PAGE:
Most people celebrated the U.S. Environmental Protection Agency’s recent decision to compromise on pollution controls for Navajo Generating Station, attributing the outcome to a collaborative effort. It was a Kumbaya moment.
Like other newspapers, The Salt Lake Tribune cheered the plan in its July 29 editorial.
But this deal negotiated generations of polluted air in exchange for flexibility. That was lost in the hail of praise. The outcome of the plan is uncertain. As a result of the deal, Navajo Generating Station will continue poisoning the region’s air for decades to come — decades more than would have been allowed if the plant was not on native land.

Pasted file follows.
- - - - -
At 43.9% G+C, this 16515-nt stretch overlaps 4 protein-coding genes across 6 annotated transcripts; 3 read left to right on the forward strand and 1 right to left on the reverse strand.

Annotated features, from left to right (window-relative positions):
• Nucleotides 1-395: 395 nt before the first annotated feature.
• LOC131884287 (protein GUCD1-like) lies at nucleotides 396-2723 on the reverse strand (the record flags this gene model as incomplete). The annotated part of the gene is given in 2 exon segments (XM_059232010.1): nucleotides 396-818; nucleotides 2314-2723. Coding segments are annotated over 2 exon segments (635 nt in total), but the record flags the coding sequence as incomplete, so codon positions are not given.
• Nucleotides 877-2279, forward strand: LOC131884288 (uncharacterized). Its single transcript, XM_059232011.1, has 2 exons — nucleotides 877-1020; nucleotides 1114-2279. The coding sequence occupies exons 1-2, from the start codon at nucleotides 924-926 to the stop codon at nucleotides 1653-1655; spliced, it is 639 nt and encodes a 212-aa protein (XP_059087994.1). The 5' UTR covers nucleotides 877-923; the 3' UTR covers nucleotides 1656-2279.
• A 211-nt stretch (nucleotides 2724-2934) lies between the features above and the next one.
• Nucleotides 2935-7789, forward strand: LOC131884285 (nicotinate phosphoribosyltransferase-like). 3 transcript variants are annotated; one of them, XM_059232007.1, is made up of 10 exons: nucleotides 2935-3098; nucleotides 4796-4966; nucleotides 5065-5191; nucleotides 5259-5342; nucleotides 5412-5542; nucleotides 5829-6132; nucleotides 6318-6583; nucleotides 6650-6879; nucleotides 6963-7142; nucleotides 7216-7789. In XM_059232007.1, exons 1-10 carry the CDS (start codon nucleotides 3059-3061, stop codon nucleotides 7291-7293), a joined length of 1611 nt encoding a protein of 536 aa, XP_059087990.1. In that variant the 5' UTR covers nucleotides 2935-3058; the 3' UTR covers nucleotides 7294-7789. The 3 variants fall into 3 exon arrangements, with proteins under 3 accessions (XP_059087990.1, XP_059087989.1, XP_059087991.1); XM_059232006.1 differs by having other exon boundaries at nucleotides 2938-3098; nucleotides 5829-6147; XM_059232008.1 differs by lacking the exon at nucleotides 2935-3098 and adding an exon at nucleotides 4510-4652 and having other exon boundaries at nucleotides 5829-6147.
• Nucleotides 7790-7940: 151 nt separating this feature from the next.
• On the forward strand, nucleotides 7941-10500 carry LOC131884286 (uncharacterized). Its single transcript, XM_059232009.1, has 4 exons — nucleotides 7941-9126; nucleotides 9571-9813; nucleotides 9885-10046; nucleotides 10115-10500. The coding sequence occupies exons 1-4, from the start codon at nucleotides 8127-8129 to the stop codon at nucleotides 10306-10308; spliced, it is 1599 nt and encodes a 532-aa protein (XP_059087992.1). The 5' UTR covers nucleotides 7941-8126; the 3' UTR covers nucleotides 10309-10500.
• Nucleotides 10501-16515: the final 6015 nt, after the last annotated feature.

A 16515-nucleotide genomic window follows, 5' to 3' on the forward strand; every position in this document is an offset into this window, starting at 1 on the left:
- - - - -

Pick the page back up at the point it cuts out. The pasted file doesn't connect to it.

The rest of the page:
EPA should have required the coal-fired power plant in Page, Ariz., to cut smog-forming nitrogen oxide by 85 percent over the next five years – a result that would have led to cleaner air to breathe for the plant’s neighboring communities and clearer vistas in Grand Canyon National Park and the Southwest’s other treasured public lands.
Watering down the Clean Air Act’s requirements because the plant is located on Navajo Nation land means that without change, it will keep spewing its toxic brew for even more generations.
That’s nothing to celebrate.
Western Clean Air ManagerNational Parks Conservation AssociationSalt Lake City
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